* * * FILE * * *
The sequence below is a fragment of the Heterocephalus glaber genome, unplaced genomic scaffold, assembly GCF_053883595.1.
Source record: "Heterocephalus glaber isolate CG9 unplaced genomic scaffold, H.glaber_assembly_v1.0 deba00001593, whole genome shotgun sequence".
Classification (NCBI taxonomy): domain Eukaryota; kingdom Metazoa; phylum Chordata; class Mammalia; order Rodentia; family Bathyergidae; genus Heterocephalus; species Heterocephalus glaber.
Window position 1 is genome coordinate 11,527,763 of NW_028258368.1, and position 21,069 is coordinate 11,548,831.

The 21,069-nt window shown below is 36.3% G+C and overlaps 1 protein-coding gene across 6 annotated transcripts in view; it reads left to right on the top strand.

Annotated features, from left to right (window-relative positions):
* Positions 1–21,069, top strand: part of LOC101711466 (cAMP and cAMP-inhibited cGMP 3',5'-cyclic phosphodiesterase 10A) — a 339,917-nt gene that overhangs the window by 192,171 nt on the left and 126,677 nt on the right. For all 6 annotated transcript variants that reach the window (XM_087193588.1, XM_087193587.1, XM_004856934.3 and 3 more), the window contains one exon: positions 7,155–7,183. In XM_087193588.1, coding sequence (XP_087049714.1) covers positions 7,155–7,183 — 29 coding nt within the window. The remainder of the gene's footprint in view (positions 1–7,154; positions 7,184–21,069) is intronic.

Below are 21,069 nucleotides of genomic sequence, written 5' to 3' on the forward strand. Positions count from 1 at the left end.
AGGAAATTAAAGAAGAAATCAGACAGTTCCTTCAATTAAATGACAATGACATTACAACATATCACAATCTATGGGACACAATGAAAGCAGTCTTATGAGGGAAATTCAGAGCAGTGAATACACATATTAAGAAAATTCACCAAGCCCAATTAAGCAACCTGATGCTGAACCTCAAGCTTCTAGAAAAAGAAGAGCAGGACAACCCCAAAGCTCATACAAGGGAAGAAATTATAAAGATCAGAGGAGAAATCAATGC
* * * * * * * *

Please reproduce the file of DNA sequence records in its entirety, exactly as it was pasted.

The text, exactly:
The sequence below is a fragment of the Heterocephalus glaber genome, unplaced genomic scaffold, assembly GCF_053883595.1.
Source record: "Heterocephalus glaber isolate CG9 unplaced genomic scaffold, H.glaber_assembly_v1.0 deba00001593, whole genome shotgun sequence".
Classification (NCBI taxonomy): domain Eukaryota; kingdom Metazoa; phylum Chordata; class Mammalia; order Rodentia; family Bathyergidae; genus Heterocephalus; species Heterocephalus glaber.
Window position 1 is genome coordinate 11,527,763 of NW_028258368.1, and position 21,069 is coordinate 11,548,831.

The 21,069-nt window shown below is 36.3% G+C and overlaps 1 protein-coding gene across 6 annotated transcripts in view; it reads left to right on the top strand.

Annotated features, from left to right (window-relative positions):
* Positions 1–21,069, top strand: part of LOC101711466 (cAMP and cAMP-inhibited cGMP 3',5'-cyclic phosphodiesterase 10A) — a 339,917-nt gene that overhangs the window by 192,171 nt on the left and 126,677 nt on the right. For all 6 annotated transcript variants that reach the window (XM_087193588.1, XM_087193587.1, XM_004856934.3 and 3 more), the window contains one exon: positions 7,155–7,183. In XM_087193588.1, coding sequence (XP_087049714.1) covers positions 7,155–7,183 — 29 coding nt within the window. The remainder of the gene's footprint in view (positions 1–7,154; positions 7,184–21,069) is intronic.

Below are 21,069 nucleotides of genomic sequence, written 5' to 3' on the forward strand. Positions count from 1 at the left end.
AGGAAATTAAAGAAGAAATCAGACAGTTCCTTCAATTAAATGACAATGACATTACAACATATCACAATCTATGGGACACAATGAAAGCAGTCTTATGAGGGAAATTCAGAGCAGTGAATACACATATTAAGAAAATTCACCAAGCCCAATTAAGCAACCTGATGCTGAACCTCAAGCTTCTAGAAAAAGAAGAGCAGGACAACCCCAAAGCTCATACAAGGGAAGAAATTATAAAGATCAGAGGAGAAATCAATGC